Kampala, Uganda | URN | Members of the Health Committee of Parliament want financially stable Ugandans to pay for COVID-19 vaccine, and let the government allocation go to the less privileged and most vulnerable communities.
The Ministry of Health announced earlier that it has placed an order for 18 million doses of the AstraZeneca Vaccine from the Serum Institute of India which will be used to vaccinate persons aged 50 and above, those with underlying health conditions, health workers, security personnel, and teachers, among other essential services providers.
The COVAX Facility, which is managed by the Global Alliance for Vaccines and Immunizations [GAVI], has already allocated 3.5 million doses of the AstraZeneca vaccine to Uganda, which are expected into the country by the end of the month.
Under the arrangement, each eligible individual is expected to receive two doses of the vaccine, separated by 28 days. Each dose will cost USD 7 (25,523 Shillings), which amounts to USD 14 (51,046 Shillings) per person.
Another USD 3 (11,000 Shillings) is charged for international transportation and handling costs by the National Medical Stores [NMS], pushing the cost of the vaccine to USD 17 (62,000 Shillings).
But as the vaccines are awaited, the MPs are suggesting that the government should not meet the cost of vaccination for people who can afford. Instead, they say, the government should provide the service for those who can prove that they cannot afford to pay for COVID-19 vaccine.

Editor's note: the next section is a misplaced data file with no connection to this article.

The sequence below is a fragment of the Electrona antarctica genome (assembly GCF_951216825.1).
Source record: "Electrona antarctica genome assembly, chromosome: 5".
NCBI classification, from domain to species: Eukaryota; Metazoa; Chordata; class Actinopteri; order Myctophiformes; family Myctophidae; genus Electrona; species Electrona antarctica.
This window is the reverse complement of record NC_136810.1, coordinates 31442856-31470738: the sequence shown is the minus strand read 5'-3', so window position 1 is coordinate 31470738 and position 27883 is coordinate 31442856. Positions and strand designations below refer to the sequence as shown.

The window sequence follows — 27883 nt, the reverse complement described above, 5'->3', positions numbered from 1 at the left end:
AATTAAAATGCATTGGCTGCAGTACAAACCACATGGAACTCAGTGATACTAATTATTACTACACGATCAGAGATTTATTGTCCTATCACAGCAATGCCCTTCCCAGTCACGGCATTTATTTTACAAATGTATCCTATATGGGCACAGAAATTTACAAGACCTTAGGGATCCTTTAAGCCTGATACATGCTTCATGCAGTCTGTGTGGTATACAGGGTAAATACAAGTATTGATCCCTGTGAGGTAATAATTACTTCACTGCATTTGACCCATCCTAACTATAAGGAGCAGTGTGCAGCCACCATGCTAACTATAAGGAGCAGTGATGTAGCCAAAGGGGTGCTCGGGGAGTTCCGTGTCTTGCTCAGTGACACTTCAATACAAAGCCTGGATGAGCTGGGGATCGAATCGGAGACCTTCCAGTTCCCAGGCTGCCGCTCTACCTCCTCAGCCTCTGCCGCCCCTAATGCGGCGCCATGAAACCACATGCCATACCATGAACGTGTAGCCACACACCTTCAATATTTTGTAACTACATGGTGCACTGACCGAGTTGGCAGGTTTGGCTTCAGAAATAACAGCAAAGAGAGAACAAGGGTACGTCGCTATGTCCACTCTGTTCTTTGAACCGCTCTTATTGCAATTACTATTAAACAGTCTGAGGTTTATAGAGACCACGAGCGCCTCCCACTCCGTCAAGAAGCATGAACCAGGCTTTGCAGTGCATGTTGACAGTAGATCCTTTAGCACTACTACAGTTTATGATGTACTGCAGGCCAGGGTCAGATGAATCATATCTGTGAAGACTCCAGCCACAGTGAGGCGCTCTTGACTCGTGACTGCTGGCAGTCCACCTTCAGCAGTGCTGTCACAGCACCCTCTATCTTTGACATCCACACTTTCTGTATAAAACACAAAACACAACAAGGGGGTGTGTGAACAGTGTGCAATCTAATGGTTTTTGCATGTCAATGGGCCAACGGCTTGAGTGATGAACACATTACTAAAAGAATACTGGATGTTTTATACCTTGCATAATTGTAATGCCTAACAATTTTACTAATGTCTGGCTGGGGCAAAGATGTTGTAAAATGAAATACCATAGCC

Rwampara County MP Charles Ngabirano says that since the estimated cost of the vaccine is affordable for the working Ugandans and its less than the current charge for a COVID-19 test.
Similarly, Richard Okot Othieno, the MP for West Budama North constituency says there’s no reason why the government should spend money procuring vaccines for people who can afford to pay for them.
The vice-chairperson of the committee, Patrick Isiagi Opolot, says that allowing a window for others to pay for the vaccines will enable the government to raise more funds to procure more vaccines.
“Even when you walk into a government hospital, you find a private wing where you pay money and also a place where you can get free treatment. If the government can do this with serious control, this would be good because I do not think that MPs and big salary earners like Permanent Secretaries are vulnerable. Those ones should be able to pay,” he said.
The MPs also asked the Health Ministry to set up a donation drive or campaign to encourage people to donate money. During the COVID-19 lockdown, the private sector contributed over Shs 21 billion towards the country’s response to the disease.
Dr Jane Ruth Aceng, the Minister of Health says that government is planning to bring the private sector on board to provide vaccines for those who can’t afford. She, however, says that this will only be possible after the government has completed the nationwide vaccination.
Before the vaccine is used, Aceng says they will have to first receive approval from the World Health Organization [WHO] and the National Drug Authority [NDA]. So far, none of the organizations has approved the use of the vaccine.